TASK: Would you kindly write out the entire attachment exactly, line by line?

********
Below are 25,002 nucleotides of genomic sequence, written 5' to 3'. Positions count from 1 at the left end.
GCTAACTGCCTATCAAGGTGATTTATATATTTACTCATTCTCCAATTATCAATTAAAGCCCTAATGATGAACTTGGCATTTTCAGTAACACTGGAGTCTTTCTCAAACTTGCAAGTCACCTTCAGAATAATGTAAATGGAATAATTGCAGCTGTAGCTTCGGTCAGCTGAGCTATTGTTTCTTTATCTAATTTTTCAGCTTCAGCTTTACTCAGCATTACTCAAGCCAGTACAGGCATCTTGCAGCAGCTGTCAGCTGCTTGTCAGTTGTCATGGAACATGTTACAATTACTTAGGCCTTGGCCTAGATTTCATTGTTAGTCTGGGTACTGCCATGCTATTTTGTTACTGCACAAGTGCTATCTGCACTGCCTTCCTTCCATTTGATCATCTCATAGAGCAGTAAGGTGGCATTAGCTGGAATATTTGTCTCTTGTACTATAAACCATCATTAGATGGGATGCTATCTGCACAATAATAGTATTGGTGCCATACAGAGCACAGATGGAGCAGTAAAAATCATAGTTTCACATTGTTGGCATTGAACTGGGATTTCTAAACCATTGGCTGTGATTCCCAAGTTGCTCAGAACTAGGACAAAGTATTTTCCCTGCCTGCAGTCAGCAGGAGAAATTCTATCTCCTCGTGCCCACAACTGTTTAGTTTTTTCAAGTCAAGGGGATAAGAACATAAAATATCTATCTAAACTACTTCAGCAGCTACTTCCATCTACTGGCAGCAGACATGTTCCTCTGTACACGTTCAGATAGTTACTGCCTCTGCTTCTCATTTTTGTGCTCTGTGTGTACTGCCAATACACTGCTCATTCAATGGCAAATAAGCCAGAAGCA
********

Below are 25,002 nucleotides of genomic sequence, written 5' to 3'. Positions count from 1 at the left end.
GCTAACTGCCTATCAAGGTGATTTATATATTTACTCATTCTCCAATTATCAATTAAAGCCCTAATGATGAACTTGGCATTTTCAGTAACACTGGAGTCTTTCTCAAACTTGCAAGTCACCTTCAGAATAATGTAAATGGAATAATTGCAGCTGTAGCTTCGGTCAGCTGAGCTATTGTTTCTTTATCTAATTTTTCAGCTTCAGCTTTACTCAGCATTACTCAAGCCAGTACAGGCATCTTGCAGCAGCTGTCAGCTGCTTGTCAGTTGTCATGGAACATGTTACAATTACTTAGGCCTTGGCCTAGATTTCATTGTTAGTCTGGGTACTGCCATGCTATTTTGTTACTGCACAAGTGCTATCTGCACTGCCTTCCTTCCATTTGATCATCTCATAGAGCAGTAAGGTGGCATTAGCTGGAATATTTGTCTCTTGTACTATAAACCATCATTAGATGGGATGCTATCTGCACAATAATAGTATTGGTGCCATACAGAGCACAGATGGAGCAGTAAAAATCATAGTTTCACATTGTTGGCATTGAACTGGGATTTCTAAACCATTGGCTGTGATTCCCAAGTTGCTCAGAACTAGGACAAAGTATTTTCCCTGCCTGCAGTCAGCAGGAGAAATTCTATCTCCTCGTGCCCACAACTGTTTAGTTTTTTCAAGTCAAGGGGATAAGAACATAAAATATCTATCTAAACTACTTCAGCAGCTACTTCCATCTACTGGCAGCAGACATGTTCCTCTGTACACGTTCAGATAGTTACTGCCTCTGCTTCTCATTTTTGTGCTCTGTGTGTACTGCCAATACACTGCTCATTCAATGGCAAATAAGCCAGAAGCA